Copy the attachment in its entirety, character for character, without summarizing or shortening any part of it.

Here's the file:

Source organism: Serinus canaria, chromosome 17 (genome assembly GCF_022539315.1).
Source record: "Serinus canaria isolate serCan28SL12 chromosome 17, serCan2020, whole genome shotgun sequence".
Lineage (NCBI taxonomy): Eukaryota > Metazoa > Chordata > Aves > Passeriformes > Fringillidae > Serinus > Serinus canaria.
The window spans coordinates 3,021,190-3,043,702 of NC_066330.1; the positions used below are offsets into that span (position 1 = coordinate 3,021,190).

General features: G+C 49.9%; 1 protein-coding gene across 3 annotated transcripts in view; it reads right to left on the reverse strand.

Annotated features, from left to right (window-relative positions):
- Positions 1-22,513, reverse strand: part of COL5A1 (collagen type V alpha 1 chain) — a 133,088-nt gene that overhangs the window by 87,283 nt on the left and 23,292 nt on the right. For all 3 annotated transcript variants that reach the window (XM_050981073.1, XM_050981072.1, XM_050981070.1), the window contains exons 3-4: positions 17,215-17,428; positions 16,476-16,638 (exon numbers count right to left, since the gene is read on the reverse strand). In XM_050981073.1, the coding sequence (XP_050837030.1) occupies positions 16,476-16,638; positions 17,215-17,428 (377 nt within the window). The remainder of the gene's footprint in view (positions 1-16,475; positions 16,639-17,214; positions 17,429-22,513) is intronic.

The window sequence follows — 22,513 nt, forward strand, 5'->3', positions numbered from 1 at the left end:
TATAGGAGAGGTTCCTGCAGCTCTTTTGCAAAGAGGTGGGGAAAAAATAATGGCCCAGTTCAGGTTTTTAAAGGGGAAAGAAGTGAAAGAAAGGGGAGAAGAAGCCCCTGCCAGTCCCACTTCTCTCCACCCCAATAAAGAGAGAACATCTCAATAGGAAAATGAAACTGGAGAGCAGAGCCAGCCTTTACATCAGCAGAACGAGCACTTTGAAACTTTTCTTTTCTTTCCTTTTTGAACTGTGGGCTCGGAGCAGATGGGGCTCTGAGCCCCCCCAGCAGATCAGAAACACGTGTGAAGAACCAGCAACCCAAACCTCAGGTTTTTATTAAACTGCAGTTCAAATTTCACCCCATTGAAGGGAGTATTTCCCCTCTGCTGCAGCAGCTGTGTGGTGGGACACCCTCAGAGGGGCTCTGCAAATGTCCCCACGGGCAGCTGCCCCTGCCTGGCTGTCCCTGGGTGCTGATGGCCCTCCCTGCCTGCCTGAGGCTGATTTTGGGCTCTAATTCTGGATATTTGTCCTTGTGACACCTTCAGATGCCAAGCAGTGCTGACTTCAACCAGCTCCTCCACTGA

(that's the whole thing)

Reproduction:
Source organism: Serinus canaria, chromosome 17 (genome assembly GCF_022539315.1).
Source record: "Serinus canaria isolate serCan28SL12 chromosome 17, serCan2020, whole genome shotgun sequence".
Lineage (NCBI taxonomy): Eukaryota > Metazoa > Chordata > Aves > Passeriformes > Fringillidae > Serinus > Serinus canaria.
The window spans coordinates 3,021,190-3,043,702 of NC_066330.1; the positions used below are offsets into that span (position 1 = coordinate 3,021,190).

General features: G+C 49.9%; 1 protein-coding gene across 3 annotated transcripts in view; it reads right to left on the reverse strand.

Annotated features, from left to right (window-relative positions):
- Positions 1-22,513, reverse strand: part of COL5A1 (collagen type V alpha 1 chain) — a 133,088-nt gene that overhangs the window by 87,283 nt on the left and 23,292 nt on the right. For all 3 annotated transcript variants that reach the window (XM_050981073.1, XM_050981072.1, XM_050981070.1), the window contains exons 3-4: positions 17,215-17,428; positions 16,476-16,638 (exon numbers count right to left, since the gene is read on the reverse strand). In XM_050981073.1, the coding sequence (XP_050837030.1) occupies positions 16,476-16,638; positions 17,215-17,428 (377 nt within the window). The remainder of the gene's footprint in view (positions 1-16,475; positions 16,639-17,214; positions 17,429-22,513) is intronic.

The window sequence follows — 22,513 nt, forward strand, 5'->3', positions numbered from 1 at the left end:
TATAGGAGAGGTTCCTGCAGCTCTTTTGCAAAGAGGTGGGGAAAAAATAATGGCCCAGTTCAGGTTTTTAAAGGGGAAAGAAGTGAAAGAAAGGGGAGAAGAAGCCCCTGCCAGTCCCACTTCTCTCCACCCCAATAAAGAGAGAACATCTCAATAGGAAAATGAAACTGGAGAGCAGAGCCAGCCTTTACATCAGCAGAACGAGCACTTTGAAACTTTTCTTTTCTTTCCTTTTTGAACTGTGGGCTCGGAGCAGATGGGGCTCTGAGCCCCCCCAGCAGATCAGAAACACGTGTGAAGAACCAGCAACCCAAACCTCAGGTTTTTATTAAACTGCAGTTCAAATTTCACCCCATTGAAGGGAGTATTTCCCCTCTGCTGCAGCAGCTGTGTGGTGGGACACCCTCAGAGGGGCTCTGCAAATGTCCCCACGGGCAGCTGCCCCTGCCTGGCTGTCCCTGGGTGCTGATGGCCCTCCCTGCCTGCCTGAGGCTGATTTTGGGCTCTAATTCTGGATATTTGTCCTTGTGACACCTTCAGATGCCAAGCAGTGCTGACTTCAACCAGCTCCTCCACTGA